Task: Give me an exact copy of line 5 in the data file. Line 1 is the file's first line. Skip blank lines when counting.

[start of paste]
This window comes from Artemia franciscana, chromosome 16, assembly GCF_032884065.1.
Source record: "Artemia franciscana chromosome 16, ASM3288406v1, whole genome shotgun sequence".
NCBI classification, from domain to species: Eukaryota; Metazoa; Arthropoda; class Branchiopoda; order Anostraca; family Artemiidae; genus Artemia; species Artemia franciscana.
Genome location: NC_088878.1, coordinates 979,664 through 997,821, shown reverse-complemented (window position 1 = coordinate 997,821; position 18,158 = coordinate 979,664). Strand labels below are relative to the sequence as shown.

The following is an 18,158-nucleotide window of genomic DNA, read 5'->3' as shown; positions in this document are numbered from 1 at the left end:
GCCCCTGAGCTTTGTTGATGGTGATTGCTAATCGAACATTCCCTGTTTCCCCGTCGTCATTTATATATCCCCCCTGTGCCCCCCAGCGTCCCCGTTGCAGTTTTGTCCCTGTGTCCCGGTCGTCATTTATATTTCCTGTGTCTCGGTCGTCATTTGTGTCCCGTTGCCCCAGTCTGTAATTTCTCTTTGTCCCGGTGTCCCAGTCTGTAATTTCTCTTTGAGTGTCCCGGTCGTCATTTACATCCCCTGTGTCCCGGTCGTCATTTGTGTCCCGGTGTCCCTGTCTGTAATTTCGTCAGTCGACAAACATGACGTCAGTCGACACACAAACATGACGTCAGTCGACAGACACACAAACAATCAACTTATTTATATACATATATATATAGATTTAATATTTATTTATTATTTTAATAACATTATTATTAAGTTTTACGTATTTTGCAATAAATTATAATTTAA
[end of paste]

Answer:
The following is an 18,158-nucleotide window of genomic DNA, read 5'->3' as shown; positions in this document are numbered from 1 at the left end: